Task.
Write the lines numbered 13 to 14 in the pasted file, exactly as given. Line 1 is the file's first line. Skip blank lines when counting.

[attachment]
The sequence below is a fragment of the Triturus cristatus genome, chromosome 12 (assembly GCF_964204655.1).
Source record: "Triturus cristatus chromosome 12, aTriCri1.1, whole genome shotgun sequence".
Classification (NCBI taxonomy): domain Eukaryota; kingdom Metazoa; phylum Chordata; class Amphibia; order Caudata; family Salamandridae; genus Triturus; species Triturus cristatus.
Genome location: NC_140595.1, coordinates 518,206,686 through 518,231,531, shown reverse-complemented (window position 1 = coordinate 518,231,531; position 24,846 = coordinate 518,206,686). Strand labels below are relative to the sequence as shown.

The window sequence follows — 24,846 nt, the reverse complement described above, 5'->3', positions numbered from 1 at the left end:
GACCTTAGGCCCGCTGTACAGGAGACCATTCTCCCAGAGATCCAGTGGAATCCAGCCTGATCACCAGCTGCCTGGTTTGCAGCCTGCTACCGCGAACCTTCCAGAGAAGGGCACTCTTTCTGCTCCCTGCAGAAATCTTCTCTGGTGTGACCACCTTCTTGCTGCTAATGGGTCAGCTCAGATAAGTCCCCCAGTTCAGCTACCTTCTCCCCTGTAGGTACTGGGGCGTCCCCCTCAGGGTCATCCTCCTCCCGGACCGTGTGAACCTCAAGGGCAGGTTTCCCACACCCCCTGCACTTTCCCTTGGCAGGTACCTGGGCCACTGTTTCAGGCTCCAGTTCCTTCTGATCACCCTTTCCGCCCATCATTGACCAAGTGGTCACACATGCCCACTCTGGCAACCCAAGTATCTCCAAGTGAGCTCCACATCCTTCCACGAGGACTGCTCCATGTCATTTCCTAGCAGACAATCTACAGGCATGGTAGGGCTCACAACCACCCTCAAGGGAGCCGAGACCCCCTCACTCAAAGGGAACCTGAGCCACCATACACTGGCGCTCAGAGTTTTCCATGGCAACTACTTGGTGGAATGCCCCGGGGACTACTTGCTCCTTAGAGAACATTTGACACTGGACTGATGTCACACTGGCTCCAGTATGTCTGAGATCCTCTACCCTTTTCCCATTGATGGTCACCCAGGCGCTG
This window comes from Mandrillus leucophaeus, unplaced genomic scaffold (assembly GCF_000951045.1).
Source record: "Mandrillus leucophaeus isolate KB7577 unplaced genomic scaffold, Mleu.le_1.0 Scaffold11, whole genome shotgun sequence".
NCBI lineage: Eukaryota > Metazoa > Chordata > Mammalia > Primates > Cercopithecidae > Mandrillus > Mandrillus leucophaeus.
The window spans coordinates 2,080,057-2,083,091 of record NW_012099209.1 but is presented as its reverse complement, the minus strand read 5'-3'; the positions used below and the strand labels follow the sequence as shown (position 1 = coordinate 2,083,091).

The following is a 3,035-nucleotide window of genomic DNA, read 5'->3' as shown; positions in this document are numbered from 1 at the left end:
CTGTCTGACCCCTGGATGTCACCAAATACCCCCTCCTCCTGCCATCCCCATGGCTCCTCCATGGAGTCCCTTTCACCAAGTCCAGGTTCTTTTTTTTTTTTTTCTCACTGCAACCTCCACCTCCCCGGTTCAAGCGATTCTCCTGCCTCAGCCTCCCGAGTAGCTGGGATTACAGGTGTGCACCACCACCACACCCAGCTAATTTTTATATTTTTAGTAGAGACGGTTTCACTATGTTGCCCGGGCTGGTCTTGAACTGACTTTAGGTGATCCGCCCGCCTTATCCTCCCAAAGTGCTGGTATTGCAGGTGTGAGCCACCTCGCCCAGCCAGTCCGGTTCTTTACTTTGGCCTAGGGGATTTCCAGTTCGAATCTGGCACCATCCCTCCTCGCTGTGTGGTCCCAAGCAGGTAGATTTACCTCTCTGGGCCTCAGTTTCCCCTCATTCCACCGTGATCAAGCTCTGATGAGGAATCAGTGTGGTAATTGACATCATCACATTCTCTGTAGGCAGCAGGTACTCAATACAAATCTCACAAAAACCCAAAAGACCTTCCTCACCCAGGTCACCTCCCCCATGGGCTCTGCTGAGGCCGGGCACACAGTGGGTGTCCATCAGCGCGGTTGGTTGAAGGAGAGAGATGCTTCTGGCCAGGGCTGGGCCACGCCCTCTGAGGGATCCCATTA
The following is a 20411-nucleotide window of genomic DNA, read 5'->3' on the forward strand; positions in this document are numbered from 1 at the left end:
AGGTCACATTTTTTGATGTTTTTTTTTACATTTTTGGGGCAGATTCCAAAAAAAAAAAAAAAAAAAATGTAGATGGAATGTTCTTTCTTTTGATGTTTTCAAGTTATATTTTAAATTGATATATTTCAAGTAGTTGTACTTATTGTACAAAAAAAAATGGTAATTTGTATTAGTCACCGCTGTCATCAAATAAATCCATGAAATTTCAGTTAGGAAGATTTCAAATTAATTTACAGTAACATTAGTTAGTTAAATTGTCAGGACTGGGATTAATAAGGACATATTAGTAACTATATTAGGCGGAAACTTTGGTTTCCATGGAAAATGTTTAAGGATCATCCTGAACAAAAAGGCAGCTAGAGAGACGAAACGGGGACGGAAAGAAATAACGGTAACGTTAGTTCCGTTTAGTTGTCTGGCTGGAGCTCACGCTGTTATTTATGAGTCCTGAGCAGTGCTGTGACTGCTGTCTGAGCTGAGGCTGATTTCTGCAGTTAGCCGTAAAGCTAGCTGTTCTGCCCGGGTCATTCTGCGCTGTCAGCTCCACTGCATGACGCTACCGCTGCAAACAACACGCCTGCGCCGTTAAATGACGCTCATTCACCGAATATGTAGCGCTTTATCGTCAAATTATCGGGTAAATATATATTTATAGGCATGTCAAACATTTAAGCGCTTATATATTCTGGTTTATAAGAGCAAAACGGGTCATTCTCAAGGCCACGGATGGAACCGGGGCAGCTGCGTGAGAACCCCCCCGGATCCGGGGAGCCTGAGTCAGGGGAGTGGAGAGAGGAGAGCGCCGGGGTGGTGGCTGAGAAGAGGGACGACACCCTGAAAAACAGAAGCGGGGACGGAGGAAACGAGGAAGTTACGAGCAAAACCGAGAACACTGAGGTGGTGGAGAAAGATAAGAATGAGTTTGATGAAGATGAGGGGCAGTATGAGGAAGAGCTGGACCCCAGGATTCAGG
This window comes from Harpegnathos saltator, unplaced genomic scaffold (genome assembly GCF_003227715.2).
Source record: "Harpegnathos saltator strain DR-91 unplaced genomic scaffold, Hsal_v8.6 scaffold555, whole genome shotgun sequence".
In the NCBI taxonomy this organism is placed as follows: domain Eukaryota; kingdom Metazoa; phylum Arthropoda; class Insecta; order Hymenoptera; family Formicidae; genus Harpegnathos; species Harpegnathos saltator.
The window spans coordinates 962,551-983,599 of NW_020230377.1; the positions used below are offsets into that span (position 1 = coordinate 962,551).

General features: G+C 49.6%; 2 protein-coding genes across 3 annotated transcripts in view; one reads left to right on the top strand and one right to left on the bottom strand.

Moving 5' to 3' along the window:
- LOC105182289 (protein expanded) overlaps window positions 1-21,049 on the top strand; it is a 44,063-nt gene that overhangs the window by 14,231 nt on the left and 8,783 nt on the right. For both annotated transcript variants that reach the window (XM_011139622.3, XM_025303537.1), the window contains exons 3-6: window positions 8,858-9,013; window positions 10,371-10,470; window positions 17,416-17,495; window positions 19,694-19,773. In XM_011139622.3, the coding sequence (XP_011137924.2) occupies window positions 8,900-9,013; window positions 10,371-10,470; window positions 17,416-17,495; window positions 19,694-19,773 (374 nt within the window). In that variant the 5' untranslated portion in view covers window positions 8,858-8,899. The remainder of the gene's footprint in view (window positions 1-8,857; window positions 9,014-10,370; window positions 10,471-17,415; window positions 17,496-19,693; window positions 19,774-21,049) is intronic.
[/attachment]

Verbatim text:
The following is a 20411-nucleotide window of genomic DNA, read 5'->3' on the forward strand; positions in this document are numbered from 1 at the left end:
AGGTCACATTTTTTGATGTTTTTTTTTACATTTTTGGGGCAGATTCCAAAAAAAAAAAAAAAAAAAATGTAGATGGAATGTTCTTTCTTTTGATGTTTTCAAGTTATATTTTAAATTGATATATTTCAAGTAGTTGTACTTATTGTACAAAAAAAAATGGTAATTTGTATTAGTCACCGCTGTCATCAAATAAATCCATGAAATTTCAGTTAGGAAGATTTCAAATTAATTTACAGTAACATTAGTTAGTTAAATTGTCAGGACTGGGATTAATAAGGACATATTAGTAACTATATTAGGCGGAAACTTTGGTTTCCATGGAAAATGTTTAAGGATCATCCTGAACAAAAAGGCAGCTAGAGAGACGAAACGGGGACGGAAAGAAATAACGGTAACGTTAGTTCCGTTTAGTTGTCTGGCTGGAGCTCACGCTGTTATTTATGAGTCCTGAGCAGTGCTGTGACTGCTGTCTGAGCTGAGGCTGATTTCTGCAGTTAGCCGTAAAGCTAGCTGTTCTGCCCGGGTCATTCTGCGCTGTCAGCTCCACTGCATGACGCTACCGCTGCAAACAACACGCCTGCGCCGTTAAATGACGCTCATTCACCGAATATGTAGCGCTTTATCGTCAAATTATCGGGTAAATATATATTTATAGGCATGTCAAACATTTAAGCGCTTATATATTCTGGTTTATAAGAGCAAAACGGGTCATTCTCAAGGCCACGGATGGAACCGGGGCAGCTGCGTGAGAACCCCCCCGGATCCGGGGAGCCTGAGTCAGGGGAGTGGAGAGAGGAGAGCGCCGGGGTGGTGGCTGAGAAGAGGGACGACACCCTGAAAAACAGAAGCGGGGACGGAGGAAACGAGGAAGTTACGAGCAAAACCGAGAACACTGAGGTGGTGGAGAAAGATAAGAATGAGTTTGATGAAGATGAGGGGCAGTATGAGGAAGAGCTGGACCCCAGGATTCAGG